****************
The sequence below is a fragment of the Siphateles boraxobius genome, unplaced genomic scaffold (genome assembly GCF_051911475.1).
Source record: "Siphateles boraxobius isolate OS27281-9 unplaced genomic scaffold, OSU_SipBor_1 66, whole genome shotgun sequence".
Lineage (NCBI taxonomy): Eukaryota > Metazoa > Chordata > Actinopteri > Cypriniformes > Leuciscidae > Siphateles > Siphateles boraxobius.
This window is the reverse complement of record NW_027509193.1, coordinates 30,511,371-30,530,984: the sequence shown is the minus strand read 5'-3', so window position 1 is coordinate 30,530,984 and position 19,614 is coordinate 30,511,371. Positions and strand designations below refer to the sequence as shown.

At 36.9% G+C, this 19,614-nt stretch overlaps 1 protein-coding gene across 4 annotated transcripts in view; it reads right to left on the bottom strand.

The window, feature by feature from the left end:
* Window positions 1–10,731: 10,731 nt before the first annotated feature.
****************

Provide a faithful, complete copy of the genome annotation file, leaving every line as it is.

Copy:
The sequence below is a fragment of the Siphateles boraxobius genome, unplaced genomic scaffold (genome assembly GCF_051911475.1).
Source record: "Siphateles boraxobius isolate OS27281-9 unplaced genomic scaffold, OSU_SipBor_1 66, whole genome shotgun sequence".
Lineage (NCBI taxonomy): Eukaryota > Metazoa > Chordata > Actinopteri > Cypriniformes > Leuciscidae > Siphateles > Siphateles boraxobius.
This window is the reverse complement of record NW_027509193.1, coordinates 30,511,371-30,530,984: the sequence shown is the minus strand read 5'-3', so window position 1 is coordinate 30,530,984 and position 19,614 is coordinate 30,511,371. Positions and strand designations below refer to the sequence as shown.

At 36.9% G+C, this 19,614-nt stretch overlaps 1 protein-coding gene across 4 annotated transcripts in view; it reads right to left on the bottom strand.

The window, feature by feature from the left end:
* Window positions 1–10,731: 10,731 nt before the first annotated feature.